If you are not using SQL Server 2019, one thing you can try is to add OPTION (RECOMPILE) to the statement that involves the table variable joining with other tables. .By doing this, SQL Server will be able to detect number of rows at recompile because the rows will have already been populated. This doesn’t entirely solve the problem since the optimiser still has no distribution statistics and can, usually where the distribution is skewed, produce a bad plan. In this demo, the join was reduced in time by three quarters simply by adding the OPTION (RECOMPILE)

Now if you can make what goes into the tables unique, you can then use a primary key constraint on these tables. This allowed the optimiser to use a clustered index seek instead of a table scan and the execution time was too rapid to measure

Start with table variables, but drop back to using local temporary tables if you hit performance problems. Some people are bold enough to give advice in terms of the number of rows in a table, and I’ve seen 100 or 1000 offered as a maximum; but  I’ve seen far larger table variables perform perfectly satisfactorily over time, and far smaller ones give trouble. However, in smaller tables, the trouble is less detectable!

Table-Valued Parameters

The Table-Valued Parameter (TVP) is a special type of  table variable that extends its use. When table variables are passed as parameters, the table is materialized in the TempDB system database as a table variable and passed by reference,  a pointer to the table in the TempDB.

Table-valued parameters have been  used since SQL Server 2008 to send several rows of data to a Transact-SQL routine or to a batch via sp_ExecuteSQL.. Their particular value to the programmer is that they can be used  within TSQL code as well as in the client application, so they are good for sending client tables to the server.  From TSQL, you can declare table-valued variables, insert data into them, and  pass these variables as table-valued parameters to stored procedures and functions.Their more general usefulness is limited by the fact that they are only passed as  read-only. You can’t do UPDATE, DELETE, or INSERT statements on a table-valued parameter in the body of a routine.

You need to create a User-Defined Table Type and define a table structure to use them. Here is a simple example of their use in TSQL

As with Table Variables, the table-valued parameter ceases to exist once it is out of scope but the type definition remains until it is explicitly  dropped. Like Table Variables they do not acquire locks when the data is being populated from a client, and  statistics aren’t maintained  on columns of table-valued parameters. You cannot use a table-valued parameter as target of a SELECT INTO or INSERT EXEC statement. As you’d expect, a table-valued parameter can be in the FROM clause of SELECT INTO or in the INSERT EXEC string or stored-procedure.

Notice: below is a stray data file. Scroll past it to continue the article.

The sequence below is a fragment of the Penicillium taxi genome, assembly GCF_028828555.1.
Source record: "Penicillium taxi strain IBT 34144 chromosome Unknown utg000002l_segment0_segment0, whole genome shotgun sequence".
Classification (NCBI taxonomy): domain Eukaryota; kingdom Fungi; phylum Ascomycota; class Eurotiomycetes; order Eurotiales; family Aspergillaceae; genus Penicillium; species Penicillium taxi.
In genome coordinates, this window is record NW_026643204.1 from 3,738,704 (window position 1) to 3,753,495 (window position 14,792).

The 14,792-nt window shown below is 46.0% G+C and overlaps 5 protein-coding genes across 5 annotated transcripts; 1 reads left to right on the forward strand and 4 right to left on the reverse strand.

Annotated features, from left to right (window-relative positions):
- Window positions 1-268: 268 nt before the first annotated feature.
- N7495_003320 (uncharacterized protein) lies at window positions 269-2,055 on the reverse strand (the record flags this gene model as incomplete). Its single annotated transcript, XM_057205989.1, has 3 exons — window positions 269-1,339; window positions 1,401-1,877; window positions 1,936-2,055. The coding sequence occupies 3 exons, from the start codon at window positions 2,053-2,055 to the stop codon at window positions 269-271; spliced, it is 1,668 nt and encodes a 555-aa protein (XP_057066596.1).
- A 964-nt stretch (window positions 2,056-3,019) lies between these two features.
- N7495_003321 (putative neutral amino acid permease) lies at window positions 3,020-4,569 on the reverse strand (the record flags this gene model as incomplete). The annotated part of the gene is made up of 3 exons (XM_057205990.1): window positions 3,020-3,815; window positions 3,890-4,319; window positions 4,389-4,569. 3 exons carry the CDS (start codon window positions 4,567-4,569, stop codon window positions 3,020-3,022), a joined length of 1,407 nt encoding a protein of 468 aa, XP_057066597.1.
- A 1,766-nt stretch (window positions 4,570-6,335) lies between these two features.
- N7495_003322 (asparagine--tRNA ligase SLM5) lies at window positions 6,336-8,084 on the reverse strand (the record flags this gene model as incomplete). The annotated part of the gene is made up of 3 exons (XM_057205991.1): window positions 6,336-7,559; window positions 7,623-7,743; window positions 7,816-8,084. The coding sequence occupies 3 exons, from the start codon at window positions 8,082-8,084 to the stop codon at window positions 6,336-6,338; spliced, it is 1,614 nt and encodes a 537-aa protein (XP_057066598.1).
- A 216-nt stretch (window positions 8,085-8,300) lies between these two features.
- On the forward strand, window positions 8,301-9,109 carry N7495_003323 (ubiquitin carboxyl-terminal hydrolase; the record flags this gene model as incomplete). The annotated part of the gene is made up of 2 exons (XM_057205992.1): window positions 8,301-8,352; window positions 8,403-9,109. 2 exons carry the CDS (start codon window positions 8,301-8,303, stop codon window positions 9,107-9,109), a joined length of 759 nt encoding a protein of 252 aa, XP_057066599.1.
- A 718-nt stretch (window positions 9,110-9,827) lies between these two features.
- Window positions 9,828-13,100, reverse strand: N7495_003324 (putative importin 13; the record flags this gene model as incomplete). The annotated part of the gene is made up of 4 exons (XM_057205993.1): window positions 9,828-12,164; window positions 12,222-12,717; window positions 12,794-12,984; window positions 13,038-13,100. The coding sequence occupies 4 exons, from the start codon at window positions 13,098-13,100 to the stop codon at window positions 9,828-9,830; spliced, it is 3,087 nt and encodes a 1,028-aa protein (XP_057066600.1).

The TVP solves the common problem of wanting to pass a local variable to dynamic SQL that is then executed  by a sp_ExecuteSQL. It is poorly documented by Microsoft, so I’ll show you a worked example to get you started

Before we move on to describe the more traditional  temporary tables and their use, we’ll need to delve into the place where temporary tables are held. TempDB.


Temporary tables and table variables are created in the TempDB database, which is really just another database with simple recovery: With TempDB, only sufficient ‘minimal’  logging is done to allow rollback, and other ACID niceties. The special difference of TempDB is that any objects such as tables are cleared out on startup. Because TempDB always uses the simple recovery model, the completed transaction are cleared from the log log on the next TempDB checkpoint, and only the live transactions are retained. This all means that temporary tables behave like any other sort of base table in that they are logged, and stored just like them. In practice, temporary tables are likely to remain cached in memory, but only if they are frequently-used: same as with a base table. TempDB operates a system called temporary object reuse, which will cache a portion of the temporary objects with the plan, if there is sufficient memory. This may account for the legend that temporary objects exist only in memory. The truth as ever is ‘it depends…’.

A lot of other things go on in TempDB: The database engine can use it  for placing work tables for DBCC checks, for creating or rebuilding  indexes, cursors,  for example. Intermediate tables in queries described as ‘hashes’, ‘sorts’ and ‘spools’ are materialized in TempDB, for example, along with those required for several ‘physical’ operations in executing SQL Statements. It is also used as a version store for Snapshot isolation, Multiple Active Results Sets (MARS), triggers and online-index-build.

Because temporary tables are stored just like base tables, there are one or two things you need to be wary of. You must, for example, have CREATE TABLE permission in TempDB in order to create a normal table. To save you the trouble, this is assigned by default to the DBO (db owner) role, but you may need to do it explicitly for users who aren’t assigned the DBO role. All users have permissions to create local or global temporary tables in TempDB because this is assigned to them via the GUEST  user security context.